The Leon County Sheriff's Office provides police patrol and detective service for the unincorporated part of the county. The sheriff's office also provides court protection and operates the county jail. Fire and emergency medical services are provided by the Tallahassee Fire Department and Leon County Emergency Medical Services.
Tallahassee is the only incorporated municipality in Leon County. The Tallahassee Police Department provides its policing. Established in 1826, TPD is the country's third-longest-accredited law enforcement agency. 
Florida State University (commonly called Florida State or FSU) is an American public space-grant and sea-grant research university. It has a 1,391.54-acre (5.631-km2) campus in Tallahassee. In 2017, it had nearly 42,000 students. It is a senior member of the State University System of Florida. Founded in 1851, it is on Florida's oldest continuous site of higher education.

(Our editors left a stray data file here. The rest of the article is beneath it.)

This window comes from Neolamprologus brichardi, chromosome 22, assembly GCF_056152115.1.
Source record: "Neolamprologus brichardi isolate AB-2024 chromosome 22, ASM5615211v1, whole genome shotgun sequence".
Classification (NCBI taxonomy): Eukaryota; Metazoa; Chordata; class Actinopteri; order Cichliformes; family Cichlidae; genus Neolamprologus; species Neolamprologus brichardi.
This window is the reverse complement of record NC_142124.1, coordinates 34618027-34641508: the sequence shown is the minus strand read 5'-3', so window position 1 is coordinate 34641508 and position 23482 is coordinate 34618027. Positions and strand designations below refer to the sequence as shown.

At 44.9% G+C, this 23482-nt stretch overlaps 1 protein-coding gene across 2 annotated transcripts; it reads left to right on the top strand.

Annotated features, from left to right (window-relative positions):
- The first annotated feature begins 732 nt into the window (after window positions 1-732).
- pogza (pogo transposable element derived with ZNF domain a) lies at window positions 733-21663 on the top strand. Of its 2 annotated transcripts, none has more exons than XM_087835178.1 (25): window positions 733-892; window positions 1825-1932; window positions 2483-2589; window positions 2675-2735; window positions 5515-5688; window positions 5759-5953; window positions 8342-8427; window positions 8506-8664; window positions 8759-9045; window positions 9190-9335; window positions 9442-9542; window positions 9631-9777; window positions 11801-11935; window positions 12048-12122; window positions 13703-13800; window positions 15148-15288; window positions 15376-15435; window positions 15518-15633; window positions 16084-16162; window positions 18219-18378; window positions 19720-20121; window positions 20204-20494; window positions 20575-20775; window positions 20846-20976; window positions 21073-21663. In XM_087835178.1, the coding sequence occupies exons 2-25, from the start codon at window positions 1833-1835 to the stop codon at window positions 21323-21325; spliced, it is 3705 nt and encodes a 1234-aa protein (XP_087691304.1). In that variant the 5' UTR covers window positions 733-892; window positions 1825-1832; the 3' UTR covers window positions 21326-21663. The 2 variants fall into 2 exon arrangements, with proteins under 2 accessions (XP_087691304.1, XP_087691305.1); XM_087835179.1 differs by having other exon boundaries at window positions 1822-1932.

The university is classified as a Research University with Very High Research by the Carnegie Foundation for the Advancement of Teaching.  It comprises 16 separate colleges and more than 110 centers, facilities, labs and institutes that offer more than 360 programs of study, including professional school programs.  The university has an annual budget of over $1.7 billion.  Florida State is home to Florida's only National Laboratory, the National High Magnetic Field Laboratory, and is the birthplace of the commercially viable anti-cancer drug Taxol. FSU also operates the John & Mable Ringling Museum of Art, the State Art Museum of Florida and one of the nation's largest museum/university complexes.